**[0046]**The AC conductor line 114 carries an electrical AC current that causes the AC conductor line 114 to exhibit Joule heating, i.e., to produce heat. The Joule heat produced by the AC conductor line 114 and its vias (not shown) of the area 110 creates a temperature rise in the DC conductor lines 111 and 112 and their vias 113a and 113b that can detrimentally affect the electromigration performance of the DC conductor lines 111 and 112 and of their vias 113a and 113b, respectively. The AC conductor line 114 and its vias (not shown) will be referred to collectively herein as the "AC conductor line configuration." Similarly, the DC conductor lines 111 and 112 and of their vias 113a and 113b, respectively, will be referred to collectively herein as the "DC conductor line configuration." The manner in which the amount of Joule heat produced by an AC conductor line of an IC design is calculated is well known. The manner in which the temperature rise of a DC conductor line configuration that is in close proximity to the AC conductor line configuration is calculated is also well known. Such calculations are made in accordance with Kirchhoff's Heat Conduction Equations, which are well known in the art of electro-thermal analysis. The calculations also take into account the heat dissipation characteristics of the silicon and conditions restricting heat transfer into adjacent cells. These concepts are well known to persons of skill in the art to which the invention pertains. Therefore, in the interest of brevity, the algorithms that are used to perform those calculations will not be described herein.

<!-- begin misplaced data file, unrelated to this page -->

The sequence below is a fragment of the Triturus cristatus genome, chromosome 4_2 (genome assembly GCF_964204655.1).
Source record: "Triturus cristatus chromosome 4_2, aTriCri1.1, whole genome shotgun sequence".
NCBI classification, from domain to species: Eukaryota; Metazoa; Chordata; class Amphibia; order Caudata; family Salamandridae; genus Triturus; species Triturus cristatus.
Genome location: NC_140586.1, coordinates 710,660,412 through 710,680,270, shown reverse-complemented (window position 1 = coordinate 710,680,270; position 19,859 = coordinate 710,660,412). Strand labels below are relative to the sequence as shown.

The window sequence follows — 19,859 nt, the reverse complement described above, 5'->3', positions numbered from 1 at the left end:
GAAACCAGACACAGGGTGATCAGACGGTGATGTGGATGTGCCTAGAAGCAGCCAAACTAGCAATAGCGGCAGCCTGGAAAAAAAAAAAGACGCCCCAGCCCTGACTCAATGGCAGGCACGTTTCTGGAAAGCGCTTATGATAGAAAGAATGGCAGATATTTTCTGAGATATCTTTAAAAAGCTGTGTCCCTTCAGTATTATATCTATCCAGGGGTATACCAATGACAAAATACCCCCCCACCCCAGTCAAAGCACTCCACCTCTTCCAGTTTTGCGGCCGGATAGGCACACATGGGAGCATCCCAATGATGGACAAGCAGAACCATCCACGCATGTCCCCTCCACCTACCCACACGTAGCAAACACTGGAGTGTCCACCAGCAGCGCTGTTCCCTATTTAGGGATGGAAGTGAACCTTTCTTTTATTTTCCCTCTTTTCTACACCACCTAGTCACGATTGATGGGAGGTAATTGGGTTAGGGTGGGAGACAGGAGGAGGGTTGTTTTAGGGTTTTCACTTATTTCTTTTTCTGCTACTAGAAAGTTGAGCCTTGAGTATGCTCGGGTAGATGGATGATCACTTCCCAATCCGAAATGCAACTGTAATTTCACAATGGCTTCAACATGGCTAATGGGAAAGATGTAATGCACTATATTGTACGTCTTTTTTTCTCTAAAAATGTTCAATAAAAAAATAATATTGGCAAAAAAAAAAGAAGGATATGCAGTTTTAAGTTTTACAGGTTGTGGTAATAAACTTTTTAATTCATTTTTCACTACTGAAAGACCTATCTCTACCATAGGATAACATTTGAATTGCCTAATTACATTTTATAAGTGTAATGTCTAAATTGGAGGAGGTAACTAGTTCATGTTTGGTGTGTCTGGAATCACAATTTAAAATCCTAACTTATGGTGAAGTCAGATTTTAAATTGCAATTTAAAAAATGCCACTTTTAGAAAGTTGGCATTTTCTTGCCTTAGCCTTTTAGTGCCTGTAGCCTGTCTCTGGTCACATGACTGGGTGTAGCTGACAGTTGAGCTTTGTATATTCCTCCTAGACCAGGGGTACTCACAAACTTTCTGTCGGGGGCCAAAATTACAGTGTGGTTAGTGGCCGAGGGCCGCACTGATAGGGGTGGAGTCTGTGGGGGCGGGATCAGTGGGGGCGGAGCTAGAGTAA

**[0047]**The setup element 20 executed by the processor subsystem 2 processes user input entered into the computer system 1 by a user through, for example, input devices 9 and/or 11, to select the characteristic finite area. However, the process of selecting the characteristic finite area could be fully automated so that user input would not be needed. Typically, a user who is experienced in IC design is able to determine from the design a suitable characteristic finite area. For example, the user may view the IC design or information extracted from the design on the display device 12 and select a finite area that has a DC conductor line configuration that repeats throughout the design and that also has a relatively large number of AC conductor lines and vias passing through it. The user will then select the finite area as the characteristic finite area using one of the input devices 9 or 11. The setup element 20 will then designate the selected finite area as the characteristic finite area. As indicated above, this process could instead be fully automated such that the setup element 20 would analyze the IC design and select a suitable finite area to be used as the characteristic finite area based on predetermined criteria, such as, for example, an area that has no more than one DC conductor line passing through it and that has the largest number of AC conductor lines and vias passing through it in the closest proximity to the DC conductor line.